Inmarsat awarded Royal Institute of Navigation medal

The Inmarsat team that worked on the search for the missing Malaysian airliner MH370 has been awarded the prestigious Michael Richey Medal by the Royal Institute of Navigation.

The annual award honours the authors of the best paper published in the Journal of Navigation, and The Search for MH370 by Chris Ashton, Inmarsat Director of Spectrum Engineering; Alan Schuster Bruce, Inmarsat Manager of Aeronautical Product Engineering; Gary Colledge, Inmarsat Manager, Aero Safety Services, and Mark Dickinson, Inmarsat Vice President, Satellite Operations, is the winner of the 2015 accolade.

HRH The Duke of Edinburgh presented the team with the Michael Richey Medal at the awards ceremony at the Royal Geographical Society headquarters in London.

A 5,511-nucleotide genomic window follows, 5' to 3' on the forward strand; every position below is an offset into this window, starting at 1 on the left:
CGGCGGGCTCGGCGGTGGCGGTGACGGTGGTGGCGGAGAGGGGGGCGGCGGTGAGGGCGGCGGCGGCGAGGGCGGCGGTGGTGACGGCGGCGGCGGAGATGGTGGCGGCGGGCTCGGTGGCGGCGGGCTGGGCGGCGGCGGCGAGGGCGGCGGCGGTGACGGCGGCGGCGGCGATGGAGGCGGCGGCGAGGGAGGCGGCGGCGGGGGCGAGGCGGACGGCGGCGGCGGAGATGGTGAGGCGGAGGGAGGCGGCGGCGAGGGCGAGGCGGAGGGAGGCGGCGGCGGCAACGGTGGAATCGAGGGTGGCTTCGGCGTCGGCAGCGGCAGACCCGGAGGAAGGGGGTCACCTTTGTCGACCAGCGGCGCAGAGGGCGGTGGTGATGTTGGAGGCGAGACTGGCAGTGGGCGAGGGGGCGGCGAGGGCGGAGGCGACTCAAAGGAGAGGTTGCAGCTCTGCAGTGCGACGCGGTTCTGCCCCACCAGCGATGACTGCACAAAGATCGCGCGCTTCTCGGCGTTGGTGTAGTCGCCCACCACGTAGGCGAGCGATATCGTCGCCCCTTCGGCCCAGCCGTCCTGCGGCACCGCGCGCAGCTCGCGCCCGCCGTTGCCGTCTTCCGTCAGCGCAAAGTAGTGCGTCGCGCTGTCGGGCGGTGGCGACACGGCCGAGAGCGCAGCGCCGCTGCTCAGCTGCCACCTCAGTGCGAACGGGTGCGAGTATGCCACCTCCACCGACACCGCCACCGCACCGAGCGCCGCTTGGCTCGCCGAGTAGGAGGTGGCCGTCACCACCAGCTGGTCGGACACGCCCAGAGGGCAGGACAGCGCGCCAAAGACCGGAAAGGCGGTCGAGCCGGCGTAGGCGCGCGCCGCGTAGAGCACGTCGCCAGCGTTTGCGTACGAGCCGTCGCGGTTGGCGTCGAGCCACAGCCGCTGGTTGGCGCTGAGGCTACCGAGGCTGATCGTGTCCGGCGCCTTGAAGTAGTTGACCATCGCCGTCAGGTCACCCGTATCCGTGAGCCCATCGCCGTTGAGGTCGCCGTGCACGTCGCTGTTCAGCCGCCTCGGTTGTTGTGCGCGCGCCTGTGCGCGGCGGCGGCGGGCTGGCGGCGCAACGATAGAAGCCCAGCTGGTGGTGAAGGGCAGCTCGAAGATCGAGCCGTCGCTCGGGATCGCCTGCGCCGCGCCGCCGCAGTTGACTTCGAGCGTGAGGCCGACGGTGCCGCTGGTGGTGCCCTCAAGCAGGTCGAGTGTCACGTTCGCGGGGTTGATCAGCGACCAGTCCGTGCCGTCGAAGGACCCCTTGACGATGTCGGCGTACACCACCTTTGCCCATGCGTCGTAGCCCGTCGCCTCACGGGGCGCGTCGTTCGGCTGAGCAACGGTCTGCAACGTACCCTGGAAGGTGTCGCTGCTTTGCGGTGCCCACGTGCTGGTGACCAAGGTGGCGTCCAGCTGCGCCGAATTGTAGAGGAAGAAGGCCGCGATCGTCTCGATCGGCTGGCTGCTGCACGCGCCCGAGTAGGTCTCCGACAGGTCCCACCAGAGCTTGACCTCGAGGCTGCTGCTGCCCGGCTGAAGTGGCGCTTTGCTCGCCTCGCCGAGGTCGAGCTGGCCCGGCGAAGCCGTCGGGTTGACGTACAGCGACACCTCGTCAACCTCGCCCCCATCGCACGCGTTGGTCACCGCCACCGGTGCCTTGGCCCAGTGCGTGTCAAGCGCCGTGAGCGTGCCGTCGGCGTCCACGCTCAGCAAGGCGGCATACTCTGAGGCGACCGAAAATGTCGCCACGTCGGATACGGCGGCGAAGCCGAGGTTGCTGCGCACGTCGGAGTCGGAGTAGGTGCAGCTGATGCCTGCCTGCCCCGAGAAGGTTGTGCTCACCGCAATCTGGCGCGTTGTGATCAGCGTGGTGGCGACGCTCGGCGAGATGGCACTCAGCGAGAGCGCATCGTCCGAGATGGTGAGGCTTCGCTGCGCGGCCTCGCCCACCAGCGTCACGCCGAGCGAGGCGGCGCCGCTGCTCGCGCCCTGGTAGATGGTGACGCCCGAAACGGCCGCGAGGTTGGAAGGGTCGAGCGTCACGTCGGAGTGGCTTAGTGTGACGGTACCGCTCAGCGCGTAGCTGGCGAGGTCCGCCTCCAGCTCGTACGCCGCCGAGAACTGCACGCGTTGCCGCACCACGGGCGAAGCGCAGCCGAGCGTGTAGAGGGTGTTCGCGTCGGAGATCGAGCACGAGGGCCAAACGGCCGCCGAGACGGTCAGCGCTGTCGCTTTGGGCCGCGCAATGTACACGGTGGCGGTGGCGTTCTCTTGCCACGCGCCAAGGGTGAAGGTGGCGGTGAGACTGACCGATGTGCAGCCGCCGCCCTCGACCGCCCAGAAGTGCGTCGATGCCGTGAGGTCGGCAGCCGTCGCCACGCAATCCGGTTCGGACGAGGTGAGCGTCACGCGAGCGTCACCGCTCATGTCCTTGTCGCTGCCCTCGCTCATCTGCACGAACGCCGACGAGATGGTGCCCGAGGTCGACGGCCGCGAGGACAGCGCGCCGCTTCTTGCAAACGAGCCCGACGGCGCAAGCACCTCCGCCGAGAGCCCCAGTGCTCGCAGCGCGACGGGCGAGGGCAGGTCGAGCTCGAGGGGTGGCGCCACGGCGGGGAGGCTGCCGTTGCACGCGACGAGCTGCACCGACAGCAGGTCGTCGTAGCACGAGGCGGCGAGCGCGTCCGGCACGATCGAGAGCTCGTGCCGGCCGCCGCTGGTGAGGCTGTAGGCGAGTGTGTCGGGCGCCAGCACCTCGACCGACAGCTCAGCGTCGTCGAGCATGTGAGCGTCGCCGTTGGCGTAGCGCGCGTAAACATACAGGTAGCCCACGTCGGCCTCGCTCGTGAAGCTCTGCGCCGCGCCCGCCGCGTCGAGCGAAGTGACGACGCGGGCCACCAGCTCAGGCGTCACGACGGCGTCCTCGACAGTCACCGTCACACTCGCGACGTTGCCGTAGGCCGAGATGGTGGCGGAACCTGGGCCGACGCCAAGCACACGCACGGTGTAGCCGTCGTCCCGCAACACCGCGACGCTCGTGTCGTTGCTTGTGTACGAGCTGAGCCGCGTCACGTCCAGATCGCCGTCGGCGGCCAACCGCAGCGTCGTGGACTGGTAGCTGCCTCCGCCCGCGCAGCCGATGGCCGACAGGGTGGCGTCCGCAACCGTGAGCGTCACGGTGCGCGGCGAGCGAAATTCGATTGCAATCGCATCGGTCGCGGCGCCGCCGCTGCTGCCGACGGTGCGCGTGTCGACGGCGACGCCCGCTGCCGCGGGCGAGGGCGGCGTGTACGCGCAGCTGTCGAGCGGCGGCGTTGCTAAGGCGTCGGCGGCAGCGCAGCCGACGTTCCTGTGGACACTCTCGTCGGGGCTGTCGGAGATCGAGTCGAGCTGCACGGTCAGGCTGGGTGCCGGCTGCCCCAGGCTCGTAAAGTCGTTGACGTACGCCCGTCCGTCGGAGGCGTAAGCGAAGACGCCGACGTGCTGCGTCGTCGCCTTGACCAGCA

‘Ping’ data

The work involved the analysis of the ‘ping’ data recorded from the Inmarsat Classic Aero system, which continued to operate for several hours after the ground lost primary radar contact with the aircraft.

As media interest in the complex analysis of the timing and frequency characteristics of the signals grew, the Inmarsat team decided to publish the analysis in a technical journal article to act as a formal public record of the work.

Following its publication, both in the Royal Institute of Navigation’s quarterly journal and as an Open Source research document online, the article has been downloaded over 100,000 times from the RIN website making it the most widely distributed journal article in its history.